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NRASmutations destine tumor cells to the lungs
PDPI Surakarta, 27 Jan 2018 17:06:56

Anastasios D. Giannou, Theodora Agalioti, Nikolaos Kanellakis, Dimitra E. Zazara, Ioannis Lilis and Georgios T. Stathopoulos
Laboratory for Molecular Respiratory Carcinogenesis, Department of Physiology, Faculty of Medicine, University of Patras, Rio, Greece


Background: The reasons why the lungs are preferential metastatic targets for some human cancers are unknown.

Aims: To unravel the mechanism of tumor pneumotropism.

Methods: Several mouse and human tumor cell lines were genotyped for key oncogenes and tumor suppressors. Their potential for spontaneous lung metastasis was assessed by subcutaneous inoculation into receptive host mice. Mutant oncogenes were silenced via shRNA or introduced using relevant expression vectors. Chemokine signaling was studied using microarray, qPCR, ELISA and immunobloting and was abrogated using chemokine receptor-deficient mice.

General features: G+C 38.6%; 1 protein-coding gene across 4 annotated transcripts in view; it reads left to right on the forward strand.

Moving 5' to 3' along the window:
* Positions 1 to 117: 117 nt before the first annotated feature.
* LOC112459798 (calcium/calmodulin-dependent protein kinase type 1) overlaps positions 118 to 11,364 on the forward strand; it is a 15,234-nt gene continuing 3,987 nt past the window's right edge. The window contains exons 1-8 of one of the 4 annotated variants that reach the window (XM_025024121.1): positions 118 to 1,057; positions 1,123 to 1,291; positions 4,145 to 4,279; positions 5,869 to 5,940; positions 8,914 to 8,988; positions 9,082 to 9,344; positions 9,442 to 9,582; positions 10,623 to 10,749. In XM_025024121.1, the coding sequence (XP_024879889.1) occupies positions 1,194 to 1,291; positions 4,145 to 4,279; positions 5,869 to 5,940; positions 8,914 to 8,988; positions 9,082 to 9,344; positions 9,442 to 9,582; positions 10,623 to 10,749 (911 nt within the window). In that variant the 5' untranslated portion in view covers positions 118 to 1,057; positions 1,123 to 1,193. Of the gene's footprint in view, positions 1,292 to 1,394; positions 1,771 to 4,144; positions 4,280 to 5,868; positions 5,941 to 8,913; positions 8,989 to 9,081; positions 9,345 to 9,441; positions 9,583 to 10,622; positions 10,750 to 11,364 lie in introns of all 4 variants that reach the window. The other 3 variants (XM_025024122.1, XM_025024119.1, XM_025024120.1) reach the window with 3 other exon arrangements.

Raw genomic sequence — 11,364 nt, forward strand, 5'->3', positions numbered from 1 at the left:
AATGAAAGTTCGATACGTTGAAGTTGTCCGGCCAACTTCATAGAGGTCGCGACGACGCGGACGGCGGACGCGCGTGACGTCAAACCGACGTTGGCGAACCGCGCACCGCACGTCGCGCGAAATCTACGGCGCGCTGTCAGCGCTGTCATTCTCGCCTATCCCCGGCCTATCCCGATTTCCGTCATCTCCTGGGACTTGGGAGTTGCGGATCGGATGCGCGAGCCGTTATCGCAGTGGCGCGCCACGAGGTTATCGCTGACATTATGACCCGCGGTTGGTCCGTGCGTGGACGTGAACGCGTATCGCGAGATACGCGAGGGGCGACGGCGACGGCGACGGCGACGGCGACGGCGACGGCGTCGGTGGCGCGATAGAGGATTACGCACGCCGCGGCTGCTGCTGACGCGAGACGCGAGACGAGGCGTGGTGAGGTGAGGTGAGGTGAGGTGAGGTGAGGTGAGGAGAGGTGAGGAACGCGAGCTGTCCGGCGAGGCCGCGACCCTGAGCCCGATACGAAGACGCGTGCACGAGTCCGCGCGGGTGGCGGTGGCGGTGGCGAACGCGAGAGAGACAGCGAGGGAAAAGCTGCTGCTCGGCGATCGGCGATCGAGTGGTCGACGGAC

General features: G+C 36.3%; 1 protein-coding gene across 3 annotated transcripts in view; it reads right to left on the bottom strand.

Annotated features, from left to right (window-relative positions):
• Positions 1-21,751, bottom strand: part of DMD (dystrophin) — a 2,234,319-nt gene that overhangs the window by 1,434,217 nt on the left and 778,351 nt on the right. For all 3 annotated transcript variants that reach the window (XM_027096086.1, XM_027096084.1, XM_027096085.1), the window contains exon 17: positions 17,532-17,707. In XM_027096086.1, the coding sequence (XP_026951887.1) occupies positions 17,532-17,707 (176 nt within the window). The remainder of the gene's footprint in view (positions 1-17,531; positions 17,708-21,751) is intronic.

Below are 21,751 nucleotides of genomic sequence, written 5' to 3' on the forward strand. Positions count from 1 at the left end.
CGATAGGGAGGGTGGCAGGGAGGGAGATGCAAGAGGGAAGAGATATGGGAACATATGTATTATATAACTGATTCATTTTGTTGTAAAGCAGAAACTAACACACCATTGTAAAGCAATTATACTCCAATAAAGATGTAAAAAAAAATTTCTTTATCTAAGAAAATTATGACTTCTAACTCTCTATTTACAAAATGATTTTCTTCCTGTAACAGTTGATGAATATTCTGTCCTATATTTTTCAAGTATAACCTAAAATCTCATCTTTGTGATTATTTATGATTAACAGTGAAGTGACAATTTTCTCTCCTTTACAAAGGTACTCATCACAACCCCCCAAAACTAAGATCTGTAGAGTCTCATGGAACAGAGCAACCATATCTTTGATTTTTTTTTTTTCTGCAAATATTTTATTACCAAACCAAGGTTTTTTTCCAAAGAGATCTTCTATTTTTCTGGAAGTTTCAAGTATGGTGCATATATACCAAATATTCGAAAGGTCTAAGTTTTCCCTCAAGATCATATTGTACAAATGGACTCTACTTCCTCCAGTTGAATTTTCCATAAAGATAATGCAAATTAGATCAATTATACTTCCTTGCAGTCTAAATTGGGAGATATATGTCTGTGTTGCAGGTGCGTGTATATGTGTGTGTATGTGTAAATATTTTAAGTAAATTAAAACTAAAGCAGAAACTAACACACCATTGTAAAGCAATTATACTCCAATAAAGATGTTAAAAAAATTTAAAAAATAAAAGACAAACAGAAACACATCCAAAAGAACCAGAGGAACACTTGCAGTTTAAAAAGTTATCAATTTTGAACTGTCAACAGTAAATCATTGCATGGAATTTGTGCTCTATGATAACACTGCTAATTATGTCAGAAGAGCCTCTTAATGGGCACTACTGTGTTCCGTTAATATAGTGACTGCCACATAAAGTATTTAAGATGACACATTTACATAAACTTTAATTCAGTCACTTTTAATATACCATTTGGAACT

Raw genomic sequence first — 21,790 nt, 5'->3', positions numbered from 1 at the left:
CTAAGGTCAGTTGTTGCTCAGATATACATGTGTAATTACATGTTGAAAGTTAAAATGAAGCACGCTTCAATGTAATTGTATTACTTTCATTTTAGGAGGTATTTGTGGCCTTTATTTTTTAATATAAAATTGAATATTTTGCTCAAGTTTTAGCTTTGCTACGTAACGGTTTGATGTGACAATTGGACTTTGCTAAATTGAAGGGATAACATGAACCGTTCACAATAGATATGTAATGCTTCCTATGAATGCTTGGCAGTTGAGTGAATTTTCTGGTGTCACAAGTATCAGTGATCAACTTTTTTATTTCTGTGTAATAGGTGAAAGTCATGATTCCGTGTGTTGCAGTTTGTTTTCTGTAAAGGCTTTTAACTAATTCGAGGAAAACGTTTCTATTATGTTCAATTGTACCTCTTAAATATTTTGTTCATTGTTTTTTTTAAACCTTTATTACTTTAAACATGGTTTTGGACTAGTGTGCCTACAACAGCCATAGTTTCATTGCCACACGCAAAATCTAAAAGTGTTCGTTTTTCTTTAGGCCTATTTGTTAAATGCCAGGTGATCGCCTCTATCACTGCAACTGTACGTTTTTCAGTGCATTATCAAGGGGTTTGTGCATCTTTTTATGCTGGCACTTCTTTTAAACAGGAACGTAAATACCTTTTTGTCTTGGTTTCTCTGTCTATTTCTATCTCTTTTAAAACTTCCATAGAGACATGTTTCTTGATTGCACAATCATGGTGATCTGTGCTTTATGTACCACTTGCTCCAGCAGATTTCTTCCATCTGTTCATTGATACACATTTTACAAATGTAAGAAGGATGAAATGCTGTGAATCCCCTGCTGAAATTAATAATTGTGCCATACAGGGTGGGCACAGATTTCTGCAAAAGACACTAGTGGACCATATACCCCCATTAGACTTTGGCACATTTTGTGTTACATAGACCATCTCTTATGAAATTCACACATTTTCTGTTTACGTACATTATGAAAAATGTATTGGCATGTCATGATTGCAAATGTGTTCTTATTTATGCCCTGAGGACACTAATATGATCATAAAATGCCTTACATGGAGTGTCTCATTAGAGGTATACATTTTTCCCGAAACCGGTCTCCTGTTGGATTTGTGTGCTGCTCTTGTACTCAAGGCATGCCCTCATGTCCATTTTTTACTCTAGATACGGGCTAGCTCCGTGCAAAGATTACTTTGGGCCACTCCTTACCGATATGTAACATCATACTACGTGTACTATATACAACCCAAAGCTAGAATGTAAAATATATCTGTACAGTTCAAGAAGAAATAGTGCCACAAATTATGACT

Read More : Benign lung tumors: Presentation, diagnosis, and outcome

Spontaneous lung metastasis co-segregated with the presence of NRAS mutations detected in 3 of 11 cell lines studied. The expected frequency of NRAS mutations based on COSMIC (http://cancer.sanger.ac.uk/cosmic/) was tightly correlated (P=0.0000054, R2=0.652) with lung metastasis at necropsy in 3827 patients with various cancers (Disibio, G. et al. Arch Pathol Lab Med 2008;132:931–9). Mutant NRAS was required and sufficient for lung colonization since mutant NRAS silencing and overexpression inhibited and installed tumor pneumotropism, respectively. NRAS mutations functioned to up-regulate Cxcl5/Ppbp and CXCL6/7/8 expression by mouse and human tumor cells, respectively, directly targeting circulating tumor cells to the CXCR1+ lung vasculature. Lung-homed tumor cells secondarily recruited CXCR2+ myeloid cells to the lungs. Chemokine signaling was essential for NRAS-dictated lung metastasis, since Cxcr1 and Cxcr2 deficient mice were immune to lung colonization.

Conclusions: Mutant NRAS drives lung metastasis via CXCR1/2-mediated signaling events.